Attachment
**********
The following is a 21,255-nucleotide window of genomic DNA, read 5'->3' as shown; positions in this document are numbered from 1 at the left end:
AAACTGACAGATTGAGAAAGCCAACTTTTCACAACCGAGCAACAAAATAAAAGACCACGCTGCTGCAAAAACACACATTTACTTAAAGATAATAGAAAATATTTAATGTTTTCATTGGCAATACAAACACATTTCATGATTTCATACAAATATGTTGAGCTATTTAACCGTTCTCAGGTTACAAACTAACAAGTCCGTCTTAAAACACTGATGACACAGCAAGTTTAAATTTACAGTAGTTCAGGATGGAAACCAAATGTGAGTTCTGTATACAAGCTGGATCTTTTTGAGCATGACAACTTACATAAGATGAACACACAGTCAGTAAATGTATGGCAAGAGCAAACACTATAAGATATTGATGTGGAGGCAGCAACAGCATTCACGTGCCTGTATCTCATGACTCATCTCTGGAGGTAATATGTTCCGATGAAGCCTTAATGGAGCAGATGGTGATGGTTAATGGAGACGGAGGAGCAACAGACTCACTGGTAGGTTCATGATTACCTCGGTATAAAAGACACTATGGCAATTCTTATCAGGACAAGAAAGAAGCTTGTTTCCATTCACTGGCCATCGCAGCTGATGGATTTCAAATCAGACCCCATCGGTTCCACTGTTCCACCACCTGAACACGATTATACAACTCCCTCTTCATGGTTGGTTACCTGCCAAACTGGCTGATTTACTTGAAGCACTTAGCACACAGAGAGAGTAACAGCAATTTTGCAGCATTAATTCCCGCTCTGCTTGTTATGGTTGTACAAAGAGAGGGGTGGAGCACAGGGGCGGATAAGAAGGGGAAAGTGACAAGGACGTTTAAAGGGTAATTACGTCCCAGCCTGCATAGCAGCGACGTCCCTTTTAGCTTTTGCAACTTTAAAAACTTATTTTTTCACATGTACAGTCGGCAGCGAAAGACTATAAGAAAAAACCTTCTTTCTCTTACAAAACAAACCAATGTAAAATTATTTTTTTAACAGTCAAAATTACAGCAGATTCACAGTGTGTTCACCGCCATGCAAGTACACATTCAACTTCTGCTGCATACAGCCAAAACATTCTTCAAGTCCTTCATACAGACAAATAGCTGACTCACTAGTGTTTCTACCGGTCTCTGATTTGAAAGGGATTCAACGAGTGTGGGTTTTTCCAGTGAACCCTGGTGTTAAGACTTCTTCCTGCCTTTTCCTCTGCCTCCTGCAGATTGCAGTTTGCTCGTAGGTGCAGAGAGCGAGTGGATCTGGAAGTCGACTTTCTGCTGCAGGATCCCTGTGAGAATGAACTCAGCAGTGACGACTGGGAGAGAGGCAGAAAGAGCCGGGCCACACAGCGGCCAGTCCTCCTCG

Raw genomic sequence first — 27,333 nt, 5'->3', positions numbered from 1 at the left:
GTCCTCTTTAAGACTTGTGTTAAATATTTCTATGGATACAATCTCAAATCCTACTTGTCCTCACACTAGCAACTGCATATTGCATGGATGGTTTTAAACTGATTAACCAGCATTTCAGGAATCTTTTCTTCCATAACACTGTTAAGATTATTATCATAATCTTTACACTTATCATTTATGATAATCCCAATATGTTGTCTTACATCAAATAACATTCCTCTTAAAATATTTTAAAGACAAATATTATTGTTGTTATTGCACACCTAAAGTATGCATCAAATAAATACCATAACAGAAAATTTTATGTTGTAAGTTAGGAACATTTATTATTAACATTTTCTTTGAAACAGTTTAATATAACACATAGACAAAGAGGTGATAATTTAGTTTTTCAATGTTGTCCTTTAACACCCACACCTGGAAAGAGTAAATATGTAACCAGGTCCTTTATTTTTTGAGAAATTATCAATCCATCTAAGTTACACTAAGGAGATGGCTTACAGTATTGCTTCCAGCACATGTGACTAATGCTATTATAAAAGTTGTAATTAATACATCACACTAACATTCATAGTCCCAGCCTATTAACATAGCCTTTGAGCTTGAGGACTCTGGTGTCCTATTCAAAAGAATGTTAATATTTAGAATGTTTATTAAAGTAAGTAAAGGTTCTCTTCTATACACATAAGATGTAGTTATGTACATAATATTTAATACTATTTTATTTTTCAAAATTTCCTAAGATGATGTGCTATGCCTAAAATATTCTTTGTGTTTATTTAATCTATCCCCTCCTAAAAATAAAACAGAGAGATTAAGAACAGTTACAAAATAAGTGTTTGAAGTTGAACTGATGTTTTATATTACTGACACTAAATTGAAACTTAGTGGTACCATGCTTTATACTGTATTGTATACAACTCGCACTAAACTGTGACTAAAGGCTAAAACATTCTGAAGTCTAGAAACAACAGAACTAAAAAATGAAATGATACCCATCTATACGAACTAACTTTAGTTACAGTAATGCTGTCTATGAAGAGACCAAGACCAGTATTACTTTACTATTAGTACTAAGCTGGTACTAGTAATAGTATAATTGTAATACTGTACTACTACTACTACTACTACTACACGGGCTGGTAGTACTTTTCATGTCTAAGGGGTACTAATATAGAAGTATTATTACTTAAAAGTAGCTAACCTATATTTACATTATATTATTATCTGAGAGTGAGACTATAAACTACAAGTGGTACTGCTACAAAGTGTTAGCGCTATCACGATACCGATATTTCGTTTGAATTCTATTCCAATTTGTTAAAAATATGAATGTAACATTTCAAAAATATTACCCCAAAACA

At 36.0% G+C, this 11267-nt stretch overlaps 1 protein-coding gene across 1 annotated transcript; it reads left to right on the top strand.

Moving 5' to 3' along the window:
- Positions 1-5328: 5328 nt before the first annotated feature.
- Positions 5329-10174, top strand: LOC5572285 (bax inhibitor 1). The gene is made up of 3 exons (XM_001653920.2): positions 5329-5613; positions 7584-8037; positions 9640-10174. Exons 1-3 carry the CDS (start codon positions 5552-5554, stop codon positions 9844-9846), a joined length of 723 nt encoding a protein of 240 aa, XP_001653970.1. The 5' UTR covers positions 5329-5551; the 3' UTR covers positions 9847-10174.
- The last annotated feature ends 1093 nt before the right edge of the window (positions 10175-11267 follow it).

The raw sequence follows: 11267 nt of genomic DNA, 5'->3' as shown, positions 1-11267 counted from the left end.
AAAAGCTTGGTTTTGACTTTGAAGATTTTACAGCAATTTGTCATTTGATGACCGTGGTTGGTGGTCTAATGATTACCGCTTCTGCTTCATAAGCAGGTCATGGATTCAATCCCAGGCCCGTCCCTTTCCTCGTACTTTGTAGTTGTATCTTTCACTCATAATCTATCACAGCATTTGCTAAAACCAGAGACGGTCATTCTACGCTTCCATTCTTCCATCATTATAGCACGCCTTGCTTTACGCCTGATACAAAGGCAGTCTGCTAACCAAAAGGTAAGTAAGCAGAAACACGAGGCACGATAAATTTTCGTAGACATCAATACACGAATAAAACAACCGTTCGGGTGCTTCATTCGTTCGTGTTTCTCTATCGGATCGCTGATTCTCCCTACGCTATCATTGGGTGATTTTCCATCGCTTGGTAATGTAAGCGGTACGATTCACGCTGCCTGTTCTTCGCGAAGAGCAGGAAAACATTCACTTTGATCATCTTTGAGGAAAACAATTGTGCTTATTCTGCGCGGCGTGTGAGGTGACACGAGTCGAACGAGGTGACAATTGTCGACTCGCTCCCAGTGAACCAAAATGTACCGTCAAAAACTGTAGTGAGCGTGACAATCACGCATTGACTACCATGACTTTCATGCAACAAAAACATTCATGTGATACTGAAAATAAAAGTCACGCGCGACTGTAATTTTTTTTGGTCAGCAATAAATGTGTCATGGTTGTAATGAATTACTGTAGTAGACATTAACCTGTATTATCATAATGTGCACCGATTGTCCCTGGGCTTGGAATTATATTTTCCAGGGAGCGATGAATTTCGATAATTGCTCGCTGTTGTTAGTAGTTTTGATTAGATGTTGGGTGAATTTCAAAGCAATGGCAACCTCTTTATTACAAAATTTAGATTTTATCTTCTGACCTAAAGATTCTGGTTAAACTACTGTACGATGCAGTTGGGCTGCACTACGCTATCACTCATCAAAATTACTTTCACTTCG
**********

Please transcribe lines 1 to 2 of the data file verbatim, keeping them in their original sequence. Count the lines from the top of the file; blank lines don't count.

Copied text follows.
The following is a 21,255-nucleotide window of genomic DNA, read 5'->3' as shown; positions in this document are numbered from 1 at the left end:
AAACTGACAGATTGAGAAAGCCAACTTTTCACAACCGAGCAACAAAATAAAAGACCACGCTGCTGCAAAAACACACATTTACTTAAAGATAATAGAAAATATTTAATGTTTTCATTGGCAATACAAACACATTTCATGATTTCATACAAATATGTTGAGCTATTTAACCGTTCTCAGGTTACAAACTAACAAGTCCGTCTTAAAACACTGATGACACAGCAAGTTTAAATTTACAGTAGTTCAGGATGGAAACCAAATGTGAGTTCTGTATACAAGCTGGATCTTTTTGAGCATGACAACTTACATAAGATGAACACACAGTCAGTAAATGTATGGCAAGAGCAAACACTATAAGATATTGATGTGGAGGCAGCAACAGCATTCACGTGCCTGTATCTCATGACTCATCTCTGGAGGTAATATGTTCCGATGAAGCCTTAATGGAGCAGATGGTGATGGTTAATGGAGACGGAGGAGCAACAGACTCACTGGTAGGTTCATGATTACCTCGGTATAAAAGACACTATGGCAATTCTTATCAGGACAAGAAAGAAGCTTGTTTCCATTCACTGGCCATCGCAGCTGATGGATTTCAAATCAGACCCCATCGGTTCCACTGTTCCACCACCTGAACACGATTATACAACTCCCTCTTCATGGTTGGTTACCTGCCAAACTGGCTGATTTACTTGAAGCACTTAGCACACAGAGAGAGTAACAGCAATTTTGCAGCATTAATTCCCGCTCTGCTTGTTATGGTTGTACAAAGAGAGGGGTGGAGCACAGGGGCGGATAAGAAGGGGAAAGTGACAAGGACGTTTAAAGGGTAATTACGTCCCAGCCTGCATAGCAGCGACGTCCCTTTTAGCTTTTGCAACTTTAAAAACTTATTTTTTCACATGTACAGTCGGCAGCGAAAGACTATAAGAAAAAACCTTCTTTCTCTTACAAAACAAACCAATGTAAAATTATTTTTTTAACAGTCAAAATTACAGCAGATTCACAGTGTGTTCACCGCCATGCAAGTACACATTCAACTTCTGCTGCATACAGCCAAAACATTCTTCAAGTCCTTCATACAGACAAATAGCTGACTCACTAGTGTTTCTACCGGTCTCTGATTTGAAAGGGATTCAACGAGTGTGGGTTTTTCCAGTGAACCCTGGTGTTAAGACTTCTTCCTGCCTTTTCCTCTGCCTCCTGCAGATTGCAGTTTGCTCGTAGGTGCAGAGAGCGAGTGGATCTGGAAGTCGACTTTCTGCTGCAGGATCCCTGTGAGAATGAACTCAGCAGTGACGACTGGGAGAGAGGCAGAAAGAGCCGGGCCACACAGCGGCCAGTCCTCCTCG